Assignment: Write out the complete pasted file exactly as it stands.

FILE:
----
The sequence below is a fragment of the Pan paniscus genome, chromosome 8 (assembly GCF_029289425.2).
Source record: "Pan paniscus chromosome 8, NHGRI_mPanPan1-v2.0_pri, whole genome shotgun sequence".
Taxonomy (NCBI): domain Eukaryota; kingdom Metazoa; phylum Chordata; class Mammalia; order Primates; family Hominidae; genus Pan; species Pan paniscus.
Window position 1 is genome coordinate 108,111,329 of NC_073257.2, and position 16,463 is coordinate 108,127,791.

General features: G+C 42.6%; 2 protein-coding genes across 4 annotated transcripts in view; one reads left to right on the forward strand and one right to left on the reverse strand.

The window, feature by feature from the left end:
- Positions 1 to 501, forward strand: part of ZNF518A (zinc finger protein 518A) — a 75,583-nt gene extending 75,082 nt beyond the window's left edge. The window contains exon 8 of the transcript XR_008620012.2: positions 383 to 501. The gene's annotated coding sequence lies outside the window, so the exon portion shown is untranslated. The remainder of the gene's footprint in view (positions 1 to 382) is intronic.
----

The sequence below is a fragment of the Pan paniscus genome, chromosome 8 (assembly GCF_029289425.2).
Source record: "Pan paniscus chromosome 8, NHGRI_mPanPan1-v2.0_pri, whole genome shotgun sequence".
Taxonomy (NCBI): domain Eukaryota; kingdom Metazoa; phylum Chordata; class Mammalia; order Primates; family Hominidae; genus Pan; species Pan paniscus.
Window position 1 is genome coordinate 108,111,329 of NC_073257.2, and position 16,463 is coordinate 108,127,791.

General features: G+C 42.6%; 2 protein-coding genes across 4 annotated transcripts in view; one reads left to right on the forward strand and one right to left on the reverse strand.

The window, feature by feature from the left end:
- Positions 1 to 501, forward strand: part of ZNF518A (zinc finger protein 518A) — a 75,583-nt gene extending 75,082 nt beyond the window's left edge. The window contains exon 8 of the transcript XR_008620012.2: positions 383 to 501. The gene's annotated coding sequence lies outside the window, so the exon portion shown is untranslated. The remainder of the gene's footprint in view (positions 1 to 382) is intronic.